Now that memory is no longer flowing over the FSB, Intel decided to dump it and replace it with what it calls the QuickPath Interconnect (QPI). I could talk for an hour about the glories of this fine technology—Intel’s Bob Maddox, who presented the QPI session, certainly had no difficulty in doing so—but I’ll simply sum up by saying that QPI is a new way for processors to talk with each other and with the rest of the computer. And QPI is fast. Very fast: around 25.6GB per second—that’s more than twice the speed of the Mac Pro’s 1600MHz FSB. Bottom line: You guessed it—a Nahalem-based Mac will be fast. Very fast.

Your next Mac’s hard drive

Well, that intro may be a bit misleading: Your Mac’s next hard drive may not be a hard drive at all, but instead a chunk of silicon called a solid-state drive (SSD). At IDF, Intel announced its second generation of SSDs, and this time it appears that it’s poised to move these rugged, power-miserly, low-heat, silent, highly reliable, and fast storage devices into the mainstream—so much so, in fact, that the company named one of its two new lines of SSDs “Mainstream.”

The new Intel SSDs are all SATA-based, so incorporating them into existing Macs would be a simple matter of plugging them in and watching them go. Current operating systems such as Mac OS X and that other one from Microsoft won’t require any new commands to use SSDs, although both operating systems would benefit from optimization to remove some commands (such as ones instructing the system to wait for a hard drive to spin up) that would unnecessarily cramp SSD performance.

Intel’s new SSDs come in two flavors: Mainstream and Extreme. The former are designed for people like you and me: users of laptops and desktops; the latter are designed for high-end, hard-working servers in data centers. There are two Mainstream form factors, 1.8-inch (X18-M) and 2.5-inch (X25-M), but the Extreme units are limited to 2.5-inch (X25-E) units. The SSDs will start small, with 80GB Mainstream models shipping in next 30 days, and with 160GB units appearing in the first three months of 2009. The Extreme SSDs will be even smaller, starting at 32GB in 90 days and doubling to 64GB in early 2009.

The specs for the Mainstream SSDs are impressive: up to 250MB/sec read performance and 70MB/sec write, a 1.2 million hour average life (mean time between failure, or MTBF), and a miniscule 150mW power hunger at a typical workload. The Extreme SSDs are even more impressive, with up to 250MB/sec read and 170MB/sec write, and a 2 million hour MTBF.

Performance appears to be equally impressive. One Intel demo showed a laptop with a Mainstream SSD running a suite of straightforward tasks between four and five times as fast as an identically configured laptop with a standard 5,400 rpm hard drive. Intel also said that although final tuning has not yet been completed, in their labs the battery life of an SSD-equipped laptop is over a half-hour longer than an identical hard drive–equipped sibling.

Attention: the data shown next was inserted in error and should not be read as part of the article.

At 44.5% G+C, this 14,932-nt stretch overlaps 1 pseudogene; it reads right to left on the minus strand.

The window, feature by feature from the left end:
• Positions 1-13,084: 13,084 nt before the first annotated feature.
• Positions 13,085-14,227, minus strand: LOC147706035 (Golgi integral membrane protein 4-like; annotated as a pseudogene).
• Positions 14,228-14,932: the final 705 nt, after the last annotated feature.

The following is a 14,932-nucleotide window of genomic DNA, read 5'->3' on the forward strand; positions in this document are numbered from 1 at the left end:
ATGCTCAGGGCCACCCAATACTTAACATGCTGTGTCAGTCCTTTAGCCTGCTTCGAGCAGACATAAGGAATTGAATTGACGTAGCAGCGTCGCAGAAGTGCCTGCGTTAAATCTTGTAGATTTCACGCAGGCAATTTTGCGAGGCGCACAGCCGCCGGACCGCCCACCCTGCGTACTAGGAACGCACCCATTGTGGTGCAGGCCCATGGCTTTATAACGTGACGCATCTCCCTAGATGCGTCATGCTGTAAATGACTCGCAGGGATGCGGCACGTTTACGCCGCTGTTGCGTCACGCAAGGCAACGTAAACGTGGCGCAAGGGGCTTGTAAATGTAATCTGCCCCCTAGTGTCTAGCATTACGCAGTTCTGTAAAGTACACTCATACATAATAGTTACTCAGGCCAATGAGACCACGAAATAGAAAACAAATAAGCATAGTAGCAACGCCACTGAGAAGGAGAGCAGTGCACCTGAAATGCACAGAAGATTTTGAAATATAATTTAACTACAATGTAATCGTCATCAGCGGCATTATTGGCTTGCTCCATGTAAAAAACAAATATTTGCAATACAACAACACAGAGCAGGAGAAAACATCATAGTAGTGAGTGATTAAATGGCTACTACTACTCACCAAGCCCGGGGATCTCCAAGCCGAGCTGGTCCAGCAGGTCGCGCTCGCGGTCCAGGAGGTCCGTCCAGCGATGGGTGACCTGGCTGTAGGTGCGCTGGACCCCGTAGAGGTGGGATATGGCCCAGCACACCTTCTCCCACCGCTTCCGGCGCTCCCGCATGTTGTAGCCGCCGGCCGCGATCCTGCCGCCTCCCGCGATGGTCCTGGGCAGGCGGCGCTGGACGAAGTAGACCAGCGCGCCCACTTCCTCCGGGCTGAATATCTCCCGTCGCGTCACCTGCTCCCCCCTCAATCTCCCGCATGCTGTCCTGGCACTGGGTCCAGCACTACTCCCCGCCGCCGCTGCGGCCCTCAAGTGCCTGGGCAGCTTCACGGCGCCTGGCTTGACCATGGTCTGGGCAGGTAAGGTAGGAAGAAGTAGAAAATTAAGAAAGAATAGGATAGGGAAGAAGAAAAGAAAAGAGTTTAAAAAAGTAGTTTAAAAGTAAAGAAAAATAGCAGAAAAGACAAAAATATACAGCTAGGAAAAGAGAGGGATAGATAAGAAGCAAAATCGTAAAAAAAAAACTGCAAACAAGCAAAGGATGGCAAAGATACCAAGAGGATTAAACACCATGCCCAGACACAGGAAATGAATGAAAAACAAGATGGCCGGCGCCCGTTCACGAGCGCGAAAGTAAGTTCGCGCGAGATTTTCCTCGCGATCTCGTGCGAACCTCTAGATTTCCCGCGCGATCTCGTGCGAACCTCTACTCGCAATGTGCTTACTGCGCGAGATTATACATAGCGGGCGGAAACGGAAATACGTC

Mainstream SSDs are produced using a 34nm multi-level cell (MLC) technology, while Extreme SSDs use 34nm single-level cells (SLC). SLC not only has faster read rates than MLC, but it’s also more robust: SLC SSDs are projected to have 10 times the life of the MLCs—which are no slouches, having a claimed ability to transfer 100GB per day for five years. Do you transfer that much data every day? I don’t—our SSDs will therefore last longer than the projected MTBF.

The question, of course, remains: How much will SSDs cost? In answer to that question, an Intel rep told us to wait until the first SSDs ship in 30 days. One tiny bit of pricing information did slip, however, during a demonstration of a Mainstream SSD beating the pants off a high-speed RAID 0 setup. The RAID contained two 300GB Western Digital Velociraptor drives spinning at 10,000 rpm; the capacity of the SSD was not given, but considering that the 160GB Mainstream SSDs aren’t even scheduled for sampling until the end of this year, 80GB might be a reasonable guess. During the demo, an Intel rep mentioned that the two storage systems were “about equal” in pricing—and considering that 300GB Velociraptors retail for $300 each, it doesn’t appear that SSDs are going to be cheap when first released.

But Intel is deeply committed to SSDs, and projects that by 2010 the market will be filled with “billions of gigabytes” of SSD drives. With that amount of product appearing in desktops and servers worldwide, prices are certain to drop dramatically. For example, remember that Apple’s first LCD display, the 15-inch Studio Display, cost a cool $2,000 when it was released in 1998. Today you can’t even find 15-inch LCD displays, and 19-inch models start at under $150. Technology marches on; prices march downward.